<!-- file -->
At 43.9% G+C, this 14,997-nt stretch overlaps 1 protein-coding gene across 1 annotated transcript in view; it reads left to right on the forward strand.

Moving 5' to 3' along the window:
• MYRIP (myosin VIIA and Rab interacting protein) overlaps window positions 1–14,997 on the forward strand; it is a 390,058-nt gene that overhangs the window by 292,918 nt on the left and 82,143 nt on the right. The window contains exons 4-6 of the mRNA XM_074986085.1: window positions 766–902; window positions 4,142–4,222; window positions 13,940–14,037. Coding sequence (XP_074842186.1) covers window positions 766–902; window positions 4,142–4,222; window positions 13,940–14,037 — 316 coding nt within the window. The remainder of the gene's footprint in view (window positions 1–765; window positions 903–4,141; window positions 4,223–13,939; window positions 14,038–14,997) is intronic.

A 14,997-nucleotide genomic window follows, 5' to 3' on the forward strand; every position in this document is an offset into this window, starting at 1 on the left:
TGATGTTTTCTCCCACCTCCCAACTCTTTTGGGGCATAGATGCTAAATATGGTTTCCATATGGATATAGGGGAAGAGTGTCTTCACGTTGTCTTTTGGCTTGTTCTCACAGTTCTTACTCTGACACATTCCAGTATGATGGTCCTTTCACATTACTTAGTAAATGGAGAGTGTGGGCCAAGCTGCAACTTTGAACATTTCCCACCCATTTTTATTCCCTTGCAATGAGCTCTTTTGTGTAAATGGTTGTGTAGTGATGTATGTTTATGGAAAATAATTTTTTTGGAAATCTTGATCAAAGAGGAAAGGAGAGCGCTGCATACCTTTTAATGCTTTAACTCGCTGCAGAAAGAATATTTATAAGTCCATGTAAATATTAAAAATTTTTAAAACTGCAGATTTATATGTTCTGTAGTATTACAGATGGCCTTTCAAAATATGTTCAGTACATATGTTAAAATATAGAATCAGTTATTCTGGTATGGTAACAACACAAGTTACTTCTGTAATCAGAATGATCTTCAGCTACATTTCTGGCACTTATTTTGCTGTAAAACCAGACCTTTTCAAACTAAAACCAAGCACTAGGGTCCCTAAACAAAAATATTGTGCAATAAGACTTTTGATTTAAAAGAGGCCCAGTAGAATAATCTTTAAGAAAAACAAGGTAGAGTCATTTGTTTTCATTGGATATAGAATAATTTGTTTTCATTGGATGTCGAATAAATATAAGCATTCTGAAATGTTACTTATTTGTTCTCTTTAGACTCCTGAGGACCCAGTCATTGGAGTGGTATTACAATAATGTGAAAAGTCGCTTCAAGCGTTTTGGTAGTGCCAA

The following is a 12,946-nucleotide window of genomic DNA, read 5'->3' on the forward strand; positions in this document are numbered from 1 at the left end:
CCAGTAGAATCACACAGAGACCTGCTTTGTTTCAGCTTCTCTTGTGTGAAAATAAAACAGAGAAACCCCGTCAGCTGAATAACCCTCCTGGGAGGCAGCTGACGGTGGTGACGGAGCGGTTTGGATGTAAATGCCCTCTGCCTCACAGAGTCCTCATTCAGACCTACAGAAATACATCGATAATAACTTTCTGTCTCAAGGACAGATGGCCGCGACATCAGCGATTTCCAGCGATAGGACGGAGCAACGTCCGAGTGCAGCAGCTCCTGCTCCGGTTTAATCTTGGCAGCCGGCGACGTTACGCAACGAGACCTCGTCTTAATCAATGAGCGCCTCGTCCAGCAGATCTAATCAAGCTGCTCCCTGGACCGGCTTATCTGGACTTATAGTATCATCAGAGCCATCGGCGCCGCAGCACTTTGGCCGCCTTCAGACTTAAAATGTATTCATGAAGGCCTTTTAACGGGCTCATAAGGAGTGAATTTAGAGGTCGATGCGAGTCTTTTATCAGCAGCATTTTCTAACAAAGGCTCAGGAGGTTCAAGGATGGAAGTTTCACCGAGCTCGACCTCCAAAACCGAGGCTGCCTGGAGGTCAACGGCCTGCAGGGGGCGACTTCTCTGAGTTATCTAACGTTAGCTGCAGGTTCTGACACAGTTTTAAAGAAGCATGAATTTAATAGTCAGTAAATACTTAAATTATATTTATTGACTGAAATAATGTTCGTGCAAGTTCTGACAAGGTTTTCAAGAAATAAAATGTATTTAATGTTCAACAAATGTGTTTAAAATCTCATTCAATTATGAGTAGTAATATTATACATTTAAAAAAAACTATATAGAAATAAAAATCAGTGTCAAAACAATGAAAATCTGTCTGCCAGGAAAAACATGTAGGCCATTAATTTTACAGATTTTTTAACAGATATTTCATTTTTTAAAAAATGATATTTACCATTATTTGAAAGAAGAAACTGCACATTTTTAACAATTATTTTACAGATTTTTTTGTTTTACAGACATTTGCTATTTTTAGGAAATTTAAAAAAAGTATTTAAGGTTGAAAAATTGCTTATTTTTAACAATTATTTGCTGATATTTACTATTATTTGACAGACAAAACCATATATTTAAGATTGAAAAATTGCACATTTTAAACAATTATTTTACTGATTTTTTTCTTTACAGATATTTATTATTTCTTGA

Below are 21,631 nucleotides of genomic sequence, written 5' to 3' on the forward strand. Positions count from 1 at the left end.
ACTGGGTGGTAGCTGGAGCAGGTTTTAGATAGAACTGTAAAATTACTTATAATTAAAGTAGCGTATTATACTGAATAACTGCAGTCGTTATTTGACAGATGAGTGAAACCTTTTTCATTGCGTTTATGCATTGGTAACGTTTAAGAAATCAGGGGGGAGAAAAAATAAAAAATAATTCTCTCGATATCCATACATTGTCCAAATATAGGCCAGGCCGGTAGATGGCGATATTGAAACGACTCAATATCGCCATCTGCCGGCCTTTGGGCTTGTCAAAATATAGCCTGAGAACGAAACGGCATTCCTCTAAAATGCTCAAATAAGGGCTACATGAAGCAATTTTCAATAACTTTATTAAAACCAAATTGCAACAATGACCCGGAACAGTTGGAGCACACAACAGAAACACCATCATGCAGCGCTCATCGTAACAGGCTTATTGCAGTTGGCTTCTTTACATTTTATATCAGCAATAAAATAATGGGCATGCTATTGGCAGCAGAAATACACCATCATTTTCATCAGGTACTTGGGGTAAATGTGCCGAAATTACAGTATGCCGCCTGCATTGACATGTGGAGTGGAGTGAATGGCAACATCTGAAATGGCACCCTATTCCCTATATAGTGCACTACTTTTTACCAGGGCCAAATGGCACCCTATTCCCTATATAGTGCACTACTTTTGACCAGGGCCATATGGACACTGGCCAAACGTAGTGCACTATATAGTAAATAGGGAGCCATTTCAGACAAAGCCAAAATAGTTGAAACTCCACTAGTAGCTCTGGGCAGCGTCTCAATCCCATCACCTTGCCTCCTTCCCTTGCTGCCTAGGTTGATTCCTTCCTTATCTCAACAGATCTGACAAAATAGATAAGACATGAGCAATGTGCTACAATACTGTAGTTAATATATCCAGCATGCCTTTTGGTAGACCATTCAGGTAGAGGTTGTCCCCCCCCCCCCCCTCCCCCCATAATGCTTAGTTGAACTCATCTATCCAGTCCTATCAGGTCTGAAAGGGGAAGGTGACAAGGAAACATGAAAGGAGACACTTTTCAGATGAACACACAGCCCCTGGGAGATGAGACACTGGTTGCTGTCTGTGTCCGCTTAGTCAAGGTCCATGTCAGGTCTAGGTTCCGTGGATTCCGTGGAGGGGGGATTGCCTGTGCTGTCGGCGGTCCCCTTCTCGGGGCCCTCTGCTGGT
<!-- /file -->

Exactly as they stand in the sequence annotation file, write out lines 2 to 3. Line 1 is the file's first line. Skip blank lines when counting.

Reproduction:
Moving 5' to 3' along the window:
• MYRIP (myosin VIIA and Rab interacting protein) overlaps window positions 1–14,997 on the forward strand; it is a 390,058-nt gene that overhangs the window by 292,918 nt on the left and 82,143 nt on the right. The window contains exons 4-6 of the mRNA XM_074986085.1: window positions 766–902; window positions 4,142–4,222; window positions 13,940–14,037. Coding sequence (XP_074842186.1) covers window positions 766–902; window positions 4,142–4,222; window positions 13,940–14,037 — 316 coding nt within the window. The remainder of the gene's footprint in view (window positions 1–765; window positions 903–4,141; window positions 4,223–13,939; window positions 14,038–14,997) is intronic.